Self-Promotion: One Do and One Don't
Here are two things to keep in mind as you promote your talents:DO Specialize -- You Can't Be All Things to All People
When you think of Stephen King, what image comes to mind? Unless you've been living in a cave, you think of a prolific writer who creates novels filled with terror and suspense. But what if Mr. King also put out books on gardening, cooking and personal finance? How successful would he be then?
Surely, King could write such books if he put his mind to it. So why doesn't he? Because he has a niche that people clearly identify him with. Therefore, he succeeds on a much higher level by specializing instead of trying to please everyone. Learn from this lesson.
Have a clear idea of how you best serve your fans with your creative talents. Then focus, focus, focus ... while avoiding the temptation to spread yourself too thin.
DON'T Write Like You're Constipated
Even though I should be used to it by now, it still astounds me when I read letters that contain phrases such as "per our conversation on the 14th" or "in reference to the aforementioned item." Who are these people trying to impress? Their college English professor?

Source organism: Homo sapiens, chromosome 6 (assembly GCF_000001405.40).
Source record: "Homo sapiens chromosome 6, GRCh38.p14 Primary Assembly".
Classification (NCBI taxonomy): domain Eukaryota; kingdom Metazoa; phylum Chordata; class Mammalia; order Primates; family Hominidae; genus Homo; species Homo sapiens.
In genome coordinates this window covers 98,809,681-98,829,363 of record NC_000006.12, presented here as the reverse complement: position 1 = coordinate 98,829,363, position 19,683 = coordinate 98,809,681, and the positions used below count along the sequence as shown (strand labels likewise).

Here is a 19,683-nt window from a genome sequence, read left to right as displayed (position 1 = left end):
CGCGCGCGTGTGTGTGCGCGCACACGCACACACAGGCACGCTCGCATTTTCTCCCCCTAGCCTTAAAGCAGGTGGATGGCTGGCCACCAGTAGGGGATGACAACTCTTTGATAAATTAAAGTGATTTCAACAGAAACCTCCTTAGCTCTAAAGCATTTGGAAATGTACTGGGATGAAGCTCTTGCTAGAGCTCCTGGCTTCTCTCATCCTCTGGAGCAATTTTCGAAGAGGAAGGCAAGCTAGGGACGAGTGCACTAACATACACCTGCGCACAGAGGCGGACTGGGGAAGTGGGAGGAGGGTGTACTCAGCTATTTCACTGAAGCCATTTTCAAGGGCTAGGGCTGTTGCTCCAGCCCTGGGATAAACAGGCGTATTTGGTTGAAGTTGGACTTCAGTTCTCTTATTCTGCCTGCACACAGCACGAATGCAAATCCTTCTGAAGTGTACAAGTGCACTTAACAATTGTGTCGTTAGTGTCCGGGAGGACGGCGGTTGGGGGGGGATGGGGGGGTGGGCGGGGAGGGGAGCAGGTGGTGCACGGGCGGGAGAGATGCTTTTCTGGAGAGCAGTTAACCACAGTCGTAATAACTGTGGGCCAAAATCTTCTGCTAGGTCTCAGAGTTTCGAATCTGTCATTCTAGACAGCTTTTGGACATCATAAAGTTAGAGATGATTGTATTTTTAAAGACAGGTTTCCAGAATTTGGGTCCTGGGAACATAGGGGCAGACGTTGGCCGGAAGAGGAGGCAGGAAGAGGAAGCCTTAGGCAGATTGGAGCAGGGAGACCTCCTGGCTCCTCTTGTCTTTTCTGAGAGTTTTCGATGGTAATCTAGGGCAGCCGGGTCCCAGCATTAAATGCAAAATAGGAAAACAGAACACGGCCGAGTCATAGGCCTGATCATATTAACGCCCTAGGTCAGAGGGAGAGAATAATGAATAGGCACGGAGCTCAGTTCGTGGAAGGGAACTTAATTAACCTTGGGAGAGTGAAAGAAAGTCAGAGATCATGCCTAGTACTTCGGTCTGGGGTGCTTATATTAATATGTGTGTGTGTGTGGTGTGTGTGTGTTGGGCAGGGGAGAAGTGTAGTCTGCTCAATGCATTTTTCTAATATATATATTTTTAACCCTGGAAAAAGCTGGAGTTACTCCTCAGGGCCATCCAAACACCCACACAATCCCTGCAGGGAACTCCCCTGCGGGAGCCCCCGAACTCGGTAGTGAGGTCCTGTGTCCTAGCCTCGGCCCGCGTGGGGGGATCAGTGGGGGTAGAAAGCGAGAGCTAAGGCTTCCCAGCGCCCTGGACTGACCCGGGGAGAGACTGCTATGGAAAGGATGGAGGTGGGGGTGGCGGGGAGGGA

One thing's for sure: They certainly aren't making an impact with customers. The same goes for dry terms that creep into countless brochures and other sales materials. Stop trying to sound so official with your prose, and start writing like you talk!
Instead of writing "Our customers' satisfaction level is at the forefront of our service commitment," why not just write, "Your satisfaction is my top priority -- I guarantee it!"
If you wouldn't say it that way to a customer's face, don't write it that way in your sales literature.
These two tips are adapted from "Unleash the Artist Within." Keep them in mind as you find your rightful place in the creative world.